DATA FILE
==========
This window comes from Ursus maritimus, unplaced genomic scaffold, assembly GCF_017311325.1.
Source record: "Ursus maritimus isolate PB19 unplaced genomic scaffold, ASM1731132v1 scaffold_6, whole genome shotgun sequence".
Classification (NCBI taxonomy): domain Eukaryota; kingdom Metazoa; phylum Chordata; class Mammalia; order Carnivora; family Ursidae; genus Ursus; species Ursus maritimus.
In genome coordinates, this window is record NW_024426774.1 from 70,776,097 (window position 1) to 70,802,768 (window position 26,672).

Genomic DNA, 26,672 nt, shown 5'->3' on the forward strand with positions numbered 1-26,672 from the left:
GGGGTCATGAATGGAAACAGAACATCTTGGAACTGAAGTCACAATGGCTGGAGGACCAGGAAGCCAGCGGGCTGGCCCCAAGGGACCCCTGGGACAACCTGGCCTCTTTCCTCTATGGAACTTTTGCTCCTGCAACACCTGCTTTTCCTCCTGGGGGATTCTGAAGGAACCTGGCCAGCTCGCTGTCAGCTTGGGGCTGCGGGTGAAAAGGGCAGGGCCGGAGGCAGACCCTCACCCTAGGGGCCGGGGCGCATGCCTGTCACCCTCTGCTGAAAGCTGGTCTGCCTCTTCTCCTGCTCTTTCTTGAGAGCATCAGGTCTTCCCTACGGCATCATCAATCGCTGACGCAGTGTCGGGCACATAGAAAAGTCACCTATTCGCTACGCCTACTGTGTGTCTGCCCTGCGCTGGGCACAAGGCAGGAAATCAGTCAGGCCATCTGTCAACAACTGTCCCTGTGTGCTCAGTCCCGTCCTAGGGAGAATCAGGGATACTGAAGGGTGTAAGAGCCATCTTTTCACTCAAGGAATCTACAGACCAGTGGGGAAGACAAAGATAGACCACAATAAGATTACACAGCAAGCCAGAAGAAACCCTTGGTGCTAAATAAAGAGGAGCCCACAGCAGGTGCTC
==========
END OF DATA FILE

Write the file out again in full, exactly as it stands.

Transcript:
This window comes from Ursus maritimus, unplaced genomic scaffold, assembly GCF_017311325.1.
Source record: "Ursus maritimus isolate PB19 unplaced genomic scaffold, ASM1731132v1 scaffold_6, whole genome shotgun sequence".
Classification (NCBI taxonomy): domain Eukaryota; kingdom Metazoa; phylum Chordata; class Mammalia; order Carnivora; family Ursidae; genus Ursus; species Ursus maritimus.
In genome coordinates, this window is record NW_024426774.1 from 70,776,097 (window position 1) to 70,802,768 (window position 26,672).

Genomic DNA, 26,672 nt, shown 5'->3' on the forward strand with positions numbered 1-26,672 from the left:
GGGGTCATGAATGGAAACAGAACATCTTGGAACTGAAGTCACAATGGCTGGAGGACCAGGAAGCCAGCGGGCTGGCCCCAAGGGACCCCTGGGACAACCTGGCCTCTTTCCTCTATGGAACTTTTGCTCCTGCAACACCTGCTTTTCCTCCTGGGGGATTCTGAAGGAACCTGGCCAGCTCGCTGTCAGCTTGGGGCTGCGGGTGAAAAGGGCAGGGCCGGAGGCAGACCCTCACCCTAGGGGCCGGGGCGCATGCCTGTCACCCTCTGCTGAAAGCTGGTCTGCCTCTTCTCCTGCTCTTTCTTGAGAGCATCAGGTCTTCCCTACGGCATCATCAATCGCTGACGCAGTGTCGGGCACATAGAAAAGTCACCTATTCGCTACGCCTACTGTGTGTCTGCCCTGCGCTGGGCACAAGGCAGGAAATCAGTCAGGCCATCTGTCAACAACTGTCCCTGTGTGCTCAGTCCCGTCCTAGGGAGAATCAGGGATACTGAAGGGTGTAAGAGCCATCTTTTCACTCAAGGAATCTACAGACCAGTGGGGAAGACAAAGATAGACCACAATAAGATTACACAGCAAGCCAGAAGAAACCCTTGGTGCTAAATAAAGAGGAGCCCACAGCAGGTGCTC